They are all questions being asked in military circles. And so far, no answers.

Ticker Views

Aussie comedian on viral climate billboard crusade | ticker VIEWS

Published

on

Australian comedian is on a climate crusade to hold world leader’s accountable, one billboard at a time

Dan Ilic is no stranger to the publics attention. He is a renowned presenter, comedian, and filmmaker, and podcast guru. Ilic is passionate about tackling climate change and using his voice and platform to hold Governments to account.

Global attention

In October, Ilic managed to book the biggest electronic billboard in Times Square, New York City. The aim of the campaign was to humiliate the Australian Government and its climate change perspectives.

Ilic raised money from over 2000 people to fund the billboard campaign in one of the busiest places in the world. At the cost of $16,000 for ten minutes on screen, the sign wasn’t cheap, but it was effective.

The vocal billboards captured the attention of the world and did not hold back on their messaging. This campaign followed weeks of debate over Australia’s Prime Minister, Scott Morrison attending the COP26 Glasgow climate meeting.

Morrison held off on confirming his attendance at the critical meet until the last moment, announcing on October 15 that he would be going. Ilic suggests it may have been the billboards that convinced the Prime Minister to book his flight to Glasgow.

COP26 Climate Summit

World leaders are preparing to convene in Glasgow at the historical COP26 climate summit. Australia has been divided on what targets it will be taking to the meeting. Its Nationals Party continued to hold off on an agreement but has agreed to net-zero emissions by 2050.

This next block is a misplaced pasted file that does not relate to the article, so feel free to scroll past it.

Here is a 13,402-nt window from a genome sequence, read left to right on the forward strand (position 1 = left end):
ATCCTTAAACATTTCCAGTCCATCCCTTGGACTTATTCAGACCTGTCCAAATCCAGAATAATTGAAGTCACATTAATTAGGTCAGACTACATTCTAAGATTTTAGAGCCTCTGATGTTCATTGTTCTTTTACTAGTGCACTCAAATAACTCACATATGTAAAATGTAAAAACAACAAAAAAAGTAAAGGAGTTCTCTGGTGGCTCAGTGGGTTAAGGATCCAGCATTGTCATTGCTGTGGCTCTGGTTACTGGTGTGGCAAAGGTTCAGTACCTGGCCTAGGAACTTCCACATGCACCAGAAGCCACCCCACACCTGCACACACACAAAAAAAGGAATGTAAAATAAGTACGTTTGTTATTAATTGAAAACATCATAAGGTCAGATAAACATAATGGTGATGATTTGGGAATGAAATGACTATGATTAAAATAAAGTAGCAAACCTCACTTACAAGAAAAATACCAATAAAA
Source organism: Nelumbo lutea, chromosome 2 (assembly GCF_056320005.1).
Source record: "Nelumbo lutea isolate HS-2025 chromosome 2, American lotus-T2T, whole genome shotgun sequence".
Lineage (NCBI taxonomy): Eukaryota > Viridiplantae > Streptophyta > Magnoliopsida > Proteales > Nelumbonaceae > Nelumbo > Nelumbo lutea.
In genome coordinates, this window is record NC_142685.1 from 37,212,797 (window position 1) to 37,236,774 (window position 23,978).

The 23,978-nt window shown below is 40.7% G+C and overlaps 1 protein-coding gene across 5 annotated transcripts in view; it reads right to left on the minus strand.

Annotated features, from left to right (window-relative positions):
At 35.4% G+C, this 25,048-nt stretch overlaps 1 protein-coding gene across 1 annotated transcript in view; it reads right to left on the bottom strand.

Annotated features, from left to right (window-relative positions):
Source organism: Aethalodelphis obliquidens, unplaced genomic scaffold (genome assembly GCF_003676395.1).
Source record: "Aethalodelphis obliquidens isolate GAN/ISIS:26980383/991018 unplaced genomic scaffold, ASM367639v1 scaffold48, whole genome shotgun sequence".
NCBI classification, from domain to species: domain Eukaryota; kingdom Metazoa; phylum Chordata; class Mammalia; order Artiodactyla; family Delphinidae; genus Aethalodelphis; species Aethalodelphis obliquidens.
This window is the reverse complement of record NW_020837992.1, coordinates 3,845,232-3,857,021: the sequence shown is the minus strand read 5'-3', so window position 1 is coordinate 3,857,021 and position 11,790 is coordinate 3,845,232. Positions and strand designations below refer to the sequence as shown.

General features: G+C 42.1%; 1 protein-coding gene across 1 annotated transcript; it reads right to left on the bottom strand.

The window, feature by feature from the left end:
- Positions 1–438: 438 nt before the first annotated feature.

“Do we give them a lollipop or take them to Disneyland, I don’t think you should get any awards for doing the bare minimum.”

Dan Ilic- Comedian, Presenter, Podcast Host

 

COP26 has been deemed one of the most critical climate meets of all time. The world will be watching on as world leaders make their ambitions and targets to cut their emissions.

All of the science says we’re experiencing climate change and if the world doesn’t act now it will be too late.

“The real issue is, what’s going to be our 2030 target?”

Scott Hamilton, energy expert & Ticker Climate co-host

Billboard bonanza

After incredible attention and success with the Times Square billboard campaign, Ilic has his eyes set on other key areas to gain traction. There will be a billboard at the front of Barnaby Joyce’s office of a burning Kangaroo and one near the seat of Treasurer Josh Frydenberg.

“It’ll say something like… Hey, it’s time to buy a standing desk because you’re about to lose your seat.”

Dan Ilic- Comedian, Presenter, Podcast Host

 

 

 

Continue Reading

Ticker Views

Biden channels his inner Gough | ticker VIEWS

Published

on

As Joe Biden prepares to face his most momentous week as president, with his entire legislative agenda on the line in Congress over the next few days, Biden is channeling his inner Gough Whitlam, who famously said:

“You’ve got to crash through or you have got to crash.”

Whitlam was more charismatic, more tumultuous in bearing and outlook, more larger than life than Biden. 

Edward Gough Whitlam AC QC was the 21st prime minister of Australia

But not more of a dreamer of what a good government should stand for.  The pillars of Whitlam’s policy agenda – health care, education, labour rights, human rights, anti-racism, gender equity, fairer taxes – are the same as what Biden is championing in his “Care Economy” program.

The president has been clear:  he demands action now

BRUCE WOLPE ON BIDEN’S PLEDGE TO UNIFY USA

He wants to take his climate policies to Glasgow to show the world that the United States is a leader in moving the planet to net zero by 2050 – and a lot more progress before 2030.